State Pension age increase: Why raising the retirement age could be a good thing

The current state pension age is 66, and two further increases are in the pipeline. A gradual increase to 67 is coming for those born on or after A

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The current state pension age is 66, and two further increases are in the pipeline. A gradual increase to 67 is coming for those born on or after April 1960, and a gradual rise to 68 between 2044 and 2046 for those born in or after April 1977.

But as part of the review, the latter change could be brought forward to between 2037 and 2039, meaning those born on or after April 1977 will have to wait until 68 to get their state pension payments.

The results of the review will be published by May 7 this year.

A spokesman for the Department for Work and Pensions said: “The review will consider whether the rules around state pension age are appropriate, based on a wide range of evidence including latest life expectancy data.”

The news has rattled many with plans to retire in their mid 60s, as bringing forward the timetable will leave millions waiting longer for retirement, particularly if they are dependent on the payments for essentials.

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Becky O’Connor, the head of pensions and savings at the website interactive investor, said: “The idea of a long, enjoyable retirement seems set to be consigned to the history books.

For those who find they can no longer work before they reach 68 because of age-related ill health, the inability to claim state pension presents huge issues.

“The age at which people can expect to start to experience health problems that might prevent them working is around 63, which could leave many people facing several years where they either have to rely on private pension provision, which may be inadequate anyway, or other benefits.”

But some experts argued a rise in the State Pension age is a good thing – and could inspire workers to focus more on boosting their private pension.

Tim Leonard, a personal finance expert at leading financial comparison website NerdWallet, agrees that while raising the state pension age will be unpopular with the public, the cost to the Treasury will rise.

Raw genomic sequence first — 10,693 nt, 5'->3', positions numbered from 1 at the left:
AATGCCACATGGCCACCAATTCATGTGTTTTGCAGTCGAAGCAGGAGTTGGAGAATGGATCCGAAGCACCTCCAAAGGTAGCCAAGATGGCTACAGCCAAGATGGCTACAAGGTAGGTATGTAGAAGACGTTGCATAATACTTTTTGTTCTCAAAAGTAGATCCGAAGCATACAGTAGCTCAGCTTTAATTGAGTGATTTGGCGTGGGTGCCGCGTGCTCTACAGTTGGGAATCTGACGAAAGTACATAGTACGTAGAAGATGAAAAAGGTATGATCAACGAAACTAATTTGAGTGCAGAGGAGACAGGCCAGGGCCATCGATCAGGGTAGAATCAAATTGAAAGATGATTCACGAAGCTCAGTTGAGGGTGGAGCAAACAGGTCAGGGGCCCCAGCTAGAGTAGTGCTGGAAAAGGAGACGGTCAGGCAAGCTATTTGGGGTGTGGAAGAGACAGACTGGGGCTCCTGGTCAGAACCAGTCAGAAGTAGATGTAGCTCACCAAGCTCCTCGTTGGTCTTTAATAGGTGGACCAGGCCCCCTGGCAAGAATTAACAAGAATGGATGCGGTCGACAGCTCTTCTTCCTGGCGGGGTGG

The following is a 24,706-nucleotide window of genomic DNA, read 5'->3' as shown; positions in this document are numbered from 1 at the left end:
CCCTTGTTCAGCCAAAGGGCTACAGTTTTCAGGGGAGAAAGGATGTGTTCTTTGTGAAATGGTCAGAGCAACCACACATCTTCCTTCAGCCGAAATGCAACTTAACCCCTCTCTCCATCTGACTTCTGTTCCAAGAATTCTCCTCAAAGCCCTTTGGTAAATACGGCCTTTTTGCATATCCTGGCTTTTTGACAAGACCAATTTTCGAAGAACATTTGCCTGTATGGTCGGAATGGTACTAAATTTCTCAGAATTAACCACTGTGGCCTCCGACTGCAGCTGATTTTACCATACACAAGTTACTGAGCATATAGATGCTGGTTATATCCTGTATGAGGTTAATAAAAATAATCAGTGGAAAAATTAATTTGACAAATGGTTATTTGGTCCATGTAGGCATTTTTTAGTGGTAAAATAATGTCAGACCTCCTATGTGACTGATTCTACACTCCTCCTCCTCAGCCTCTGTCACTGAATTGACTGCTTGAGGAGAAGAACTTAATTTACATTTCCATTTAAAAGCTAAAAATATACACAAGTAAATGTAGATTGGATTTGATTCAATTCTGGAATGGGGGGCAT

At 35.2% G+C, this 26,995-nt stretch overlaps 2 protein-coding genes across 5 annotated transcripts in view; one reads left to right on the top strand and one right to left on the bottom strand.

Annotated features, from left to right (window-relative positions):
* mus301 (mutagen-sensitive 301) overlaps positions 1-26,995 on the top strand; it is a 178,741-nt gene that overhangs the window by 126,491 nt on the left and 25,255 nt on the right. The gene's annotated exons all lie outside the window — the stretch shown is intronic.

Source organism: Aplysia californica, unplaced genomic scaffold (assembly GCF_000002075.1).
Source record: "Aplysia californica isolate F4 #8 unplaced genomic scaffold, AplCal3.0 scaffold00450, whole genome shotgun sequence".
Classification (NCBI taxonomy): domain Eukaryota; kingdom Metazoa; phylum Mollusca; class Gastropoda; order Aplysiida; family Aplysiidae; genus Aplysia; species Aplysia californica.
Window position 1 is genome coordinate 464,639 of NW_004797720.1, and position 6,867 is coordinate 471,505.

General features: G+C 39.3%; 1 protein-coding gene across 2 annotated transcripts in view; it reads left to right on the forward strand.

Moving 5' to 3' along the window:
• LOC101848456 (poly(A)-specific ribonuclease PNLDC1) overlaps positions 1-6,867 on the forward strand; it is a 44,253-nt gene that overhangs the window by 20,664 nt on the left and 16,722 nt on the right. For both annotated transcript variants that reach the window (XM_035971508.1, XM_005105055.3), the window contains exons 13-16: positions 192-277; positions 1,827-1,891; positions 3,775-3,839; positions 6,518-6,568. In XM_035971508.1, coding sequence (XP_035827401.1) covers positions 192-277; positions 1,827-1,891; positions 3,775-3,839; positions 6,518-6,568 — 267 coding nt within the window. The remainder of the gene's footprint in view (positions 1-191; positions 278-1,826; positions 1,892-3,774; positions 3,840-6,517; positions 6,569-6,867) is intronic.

Mr Leonard said: “Increasing the state pension has long been a highly contentious issue and it is easy to have sympathy with both the Government who are implementing the change and those of us who will ultimately be affected by it.

“On the Government’s part, the cost to the Treasury of funding the state pension is already around £105bn a year and, with an ageing population, will only head higher.

“With pandemic-related financial pressures biting hard too, policymakers feel the purse strings must be tightened somewhere, and delaying paying the state pension until later in life would definitely help.


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“But, on the other hand, people who have planned for their retirement and have a date they are working towards to give up work understandably feel the goalposts are being moved, and certainly not in their favour.

“Differences in life expectancy rates around the country inevitably mean some people will feel a greater impact for having to work longer than others.

“Ultimately, if people want the best chance of meeting their retirement dreams, the key is to take personal responsibility for your pension planning and make sure you’re regularly paying into your own pension each month.”

George Mattar, Executive Director, Financial Planner at Coutts, told Express.co.uk that longer life spans are applying pressure to the Government to make changes.

Mr Mattar said: “Due to improved health we could remain productive in society for longer. State pensions are pay-as-you-go arrangements and future generations, as the pension age stands, will need to support an increasing number of pensioners for longer.

“This implies increasing tax rates and declining income for the non-pensioners.

“A big issue here is the lack of private pension funding and this is due to a lack of awareness and education around the importance of building your own pot.

“A raise in the state pension age could help to show the importance of a private pension and the importance of staring this pot as early as possible, driving change for future generations of retirees.”